Articles and letters may be edited for the purposes of clarity and space. They are published in good faith with a view to enlightening all the stakeholders. However, the contents of these writings may not necessarily match the views of the newspaper.
Losing strategic depth
As Taliban fighters have taken over more than 65% of the Afghan territories, Pakistan continues to isolate itself from Afghan crisis in the aftermath of US troops withdrawal from the war-torn country.
The differences between Afghan and Pakistani governments continue to worsen as they blame each other for increasing instability in the region in general and particularly in Afghanistan.
The Afghan government is reluctant to accepts its failure and rightly so because the haphazard evacuation of the US forces is primarily the reason behind the chaos.
However, the Afghan government does need an introspection. Despite the fact that US and NATO forces had been there for 20 long years, the Afghan government failed to bring Taliban to table.
Instead, they maintained a belligerent attitude towards Taliban making them more resilient and stubborn consequently.
The aggravating situation in Afghanistan is a matter of huge concern for Pakistan in terms of security as Pakistan is expecting huge influx of refugees from the western border.
Pakistan has rightly expressed its concern that the militants might enter its territory posomg a grave threat to national security. Such alarming circumstances require rather a proactive approach not a reactive one.
The current statements by senior government officials including the Prime Minister Imran Khan himself are unlikely to bring positive results since the relationship with Afghan government has never been ideal for a while. Burgeoning tension between both governments will create more space for Indian agencies to carry out nefarious activities using Afghan territories.
TARIQ MEHMOOD KHALID
South Africa should pay attention
At the heart of the country’s troubles is the Zimbabwe Africa National Union-Patriotic Front, a long-time anti-apartheid party that came to power in 1980. Zimbabwe was Africa’s bread basket but is now its beggar.
The government had a duty to uphold the rule of law to show foreign investors that their businesses would be safe to ensure foreign investors help smaller companies raise the required capital.
People across Zimbabwe are facing many problems such as abject poverty, dilapidated infrastructure, etc. South Africa is surveying the damages.
Durban has estimated over $1billion in damages and lost goods, which, along with 129,000 jobs at risk, could amount to a $1.4billion hit to the port city’s GDP.
Zimbabwean government institututions are massively corrupt, divestment is taking place at a great scale and companies are shutting down. Mnangagwa mismanages the economy, abuses human rights and is clueless, corrupt and careless.
Health system has almost collapsed and many are seeking treatment in South Africa and other countries. Mnangagwa and his recklessly irresponsible ZANU PF government should be removed from power by all means necessary to save Zimbabwe.
Sindh University fee hike
The notification of annual examination fee of affiliated degree colleges on 13 August 2021, announced by University of Sindh Jamshoro, startled every student across the province.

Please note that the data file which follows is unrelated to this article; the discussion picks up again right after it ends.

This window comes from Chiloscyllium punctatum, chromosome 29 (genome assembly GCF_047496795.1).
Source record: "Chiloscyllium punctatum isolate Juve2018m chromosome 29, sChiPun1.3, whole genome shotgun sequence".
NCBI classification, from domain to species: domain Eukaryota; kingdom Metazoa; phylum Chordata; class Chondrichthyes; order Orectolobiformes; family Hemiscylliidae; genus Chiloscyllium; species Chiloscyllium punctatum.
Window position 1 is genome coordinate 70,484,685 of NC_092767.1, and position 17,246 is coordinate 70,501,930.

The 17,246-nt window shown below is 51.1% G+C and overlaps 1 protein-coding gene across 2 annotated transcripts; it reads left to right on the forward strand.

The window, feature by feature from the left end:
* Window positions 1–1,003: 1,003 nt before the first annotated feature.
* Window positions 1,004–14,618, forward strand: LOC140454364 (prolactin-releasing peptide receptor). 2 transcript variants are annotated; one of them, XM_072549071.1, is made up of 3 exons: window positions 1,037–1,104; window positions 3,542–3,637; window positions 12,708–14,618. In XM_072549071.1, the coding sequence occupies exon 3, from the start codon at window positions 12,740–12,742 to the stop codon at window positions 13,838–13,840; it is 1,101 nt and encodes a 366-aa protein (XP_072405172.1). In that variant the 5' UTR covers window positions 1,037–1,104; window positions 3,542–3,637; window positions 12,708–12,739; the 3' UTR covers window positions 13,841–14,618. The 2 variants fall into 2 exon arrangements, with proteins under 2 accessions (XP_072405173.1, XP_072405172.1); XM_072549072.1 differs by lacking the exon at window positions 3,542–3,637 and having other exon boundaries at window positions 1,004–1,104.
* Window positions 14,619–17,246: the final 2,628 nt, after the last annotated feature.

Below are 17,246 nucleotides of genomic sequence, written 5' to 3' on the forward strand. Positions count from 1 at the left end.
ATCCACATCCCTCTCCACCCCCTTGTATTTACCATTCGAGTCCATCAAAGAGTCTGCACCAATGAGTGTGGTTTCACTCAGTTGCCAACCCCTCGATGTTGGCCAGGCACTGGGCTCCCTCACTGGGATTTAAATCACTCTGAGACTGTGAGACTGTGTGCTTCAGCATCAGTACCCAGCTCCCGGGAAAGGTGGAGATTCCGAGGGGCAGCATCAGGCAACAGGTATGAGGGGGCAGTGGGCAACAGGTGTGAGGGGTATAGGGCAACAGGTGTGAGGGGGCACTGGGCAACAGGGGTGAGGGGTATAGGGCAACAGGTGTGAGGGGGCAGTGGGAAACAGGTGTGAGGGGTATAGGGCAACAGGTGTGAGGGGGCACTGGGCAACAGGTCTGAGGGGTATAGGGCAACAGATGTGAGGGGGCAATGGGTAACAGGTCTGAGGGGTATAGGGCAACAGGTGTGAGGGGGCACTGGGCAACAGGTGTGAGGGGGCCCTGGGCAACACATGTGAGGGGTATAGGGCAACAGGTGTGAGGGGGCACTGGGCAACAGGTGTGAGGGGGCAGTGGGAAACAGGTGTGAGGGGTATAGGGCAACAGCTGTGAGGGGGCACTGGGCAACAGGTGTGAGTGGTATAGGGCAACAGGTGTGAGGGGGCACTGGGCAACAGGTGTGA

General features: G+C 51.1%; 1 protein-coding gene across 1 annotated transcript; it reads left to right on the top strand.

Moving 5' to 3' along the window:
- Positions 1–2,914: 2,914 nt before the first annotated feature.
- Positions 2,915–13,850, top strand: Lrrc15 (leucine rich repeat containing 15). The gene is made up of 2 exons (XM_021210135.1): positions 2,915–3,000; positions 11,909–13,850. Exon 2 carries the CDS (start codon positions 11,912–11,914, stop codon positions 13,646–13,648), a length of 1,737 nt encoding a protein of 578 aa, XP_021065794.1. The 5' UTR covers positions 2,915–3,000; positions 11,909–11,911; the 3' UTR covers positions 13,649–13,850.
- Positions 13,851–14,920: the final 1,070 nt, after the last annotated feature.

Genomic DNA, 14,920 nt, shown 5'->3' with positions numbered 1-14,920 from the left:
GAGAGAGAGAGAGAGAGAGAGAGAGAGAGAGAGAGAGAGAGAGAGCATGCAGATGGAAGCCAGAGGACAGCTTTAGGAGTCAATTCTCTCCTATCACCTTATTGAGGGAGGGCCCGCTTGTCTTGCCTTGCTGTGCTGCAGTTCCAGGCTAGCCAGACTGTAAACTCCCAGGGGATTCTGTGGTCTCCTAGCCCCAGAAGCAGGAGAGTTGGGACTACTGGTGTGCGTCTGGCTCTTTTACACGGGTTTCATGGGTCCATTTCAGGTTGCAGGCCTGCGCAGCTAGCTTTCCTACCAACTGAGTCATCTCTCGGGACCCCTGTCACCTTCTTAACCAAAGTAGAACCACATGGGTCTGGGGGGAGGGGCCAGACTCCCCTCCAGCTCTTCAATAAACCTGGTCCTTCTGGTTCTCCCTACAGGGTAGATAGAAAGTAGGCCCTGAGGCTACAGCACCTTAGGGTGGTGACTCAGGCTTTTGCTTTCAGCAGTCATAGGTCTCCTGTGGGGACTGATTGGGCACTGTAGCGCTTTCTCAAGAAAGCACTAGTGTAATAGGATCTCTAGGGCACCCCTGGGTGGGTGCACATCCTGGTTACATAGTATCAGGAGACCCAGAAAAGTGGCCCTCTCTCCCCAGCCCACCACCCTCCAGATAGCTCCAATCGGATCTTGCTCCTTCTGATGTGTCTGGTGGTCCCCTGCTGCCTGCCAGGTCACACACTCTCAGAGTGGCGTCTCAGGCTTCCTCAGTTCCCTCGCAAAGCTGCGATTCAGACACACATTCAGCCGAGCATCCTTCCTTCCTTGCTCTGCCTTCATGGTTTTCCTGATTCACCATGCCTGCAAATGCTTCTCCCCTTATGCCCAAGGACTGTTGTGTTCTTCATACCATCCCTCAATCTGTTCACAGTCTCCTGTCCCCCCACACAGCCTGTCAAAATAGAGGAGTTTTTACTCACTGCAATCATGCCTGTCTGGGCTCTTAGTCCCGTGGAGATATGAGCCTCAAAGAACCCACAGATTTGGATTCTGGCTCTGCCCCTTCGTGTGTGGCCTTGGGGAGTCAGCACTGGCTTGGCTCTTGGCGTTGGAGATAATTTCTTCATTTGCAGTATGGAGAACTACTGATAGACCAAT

The university is the second largest university of Sindh province, and was a hope for backward students.
Majority of students studying in degree colleges belong to poor strata of society. Despite this fact, the administration spiked the examination fee from Rs.6000 to Rs.11300.
This step of the university would not only despair students from attaining higher studies, but it will also create the hurdles in literacy rate.
The educated youth of any nation is her strength. But unfortunately, the University has been converting the strength into weakness. The higher authorities of HEC and Sindh University are requested to look into the matter.
Education in contemporary world is the matter of life and death for a nation to survive with. Prime of Pakistan is the hope of the youth, so they must get this hope shine in him.
IMTIAZ ESSA HALEPOTO
Lake Nyos disaster, 1986
Limnic eruption occurred on August 21, 1986. The West African country of Cameroon faced a rare natural disaster when a big puff of carbon dioxide gas exploded from Lake Nyos and a massive outbreak generated a 330-foot-high column of water and a 160ft thick CO2 cloud.
On the other hand, after the eruption the blue outlook of the lake turned red brown because of the iron-rich water.
Due to this disaster, 1800 people and 3500 livestock from nearby villages suffocated. On the other hand, when that event occurred, no one knew what was happening and why. Therefore, the whole area became a part of that disaster.
Somehow the African governments are also responsible because a little thing makes a big material and this event was not a short one.
Moreover, recovery took place in 2001 when scientists arranged some pipes to manage CO2, and in 2011 two more pipes were arranged.
Now look at the time gaps between 1986-2001 or 1986-2011. It is not even a small incident yet governments lowered their speed to work timely and rapidly. Learning from past mistakes prevents future problems.
Governments of every country should make themselves highly advanced with punctuality and sincerity.
Think like a professor before becoming a professor. The same applies for those who want to be a part of the government body.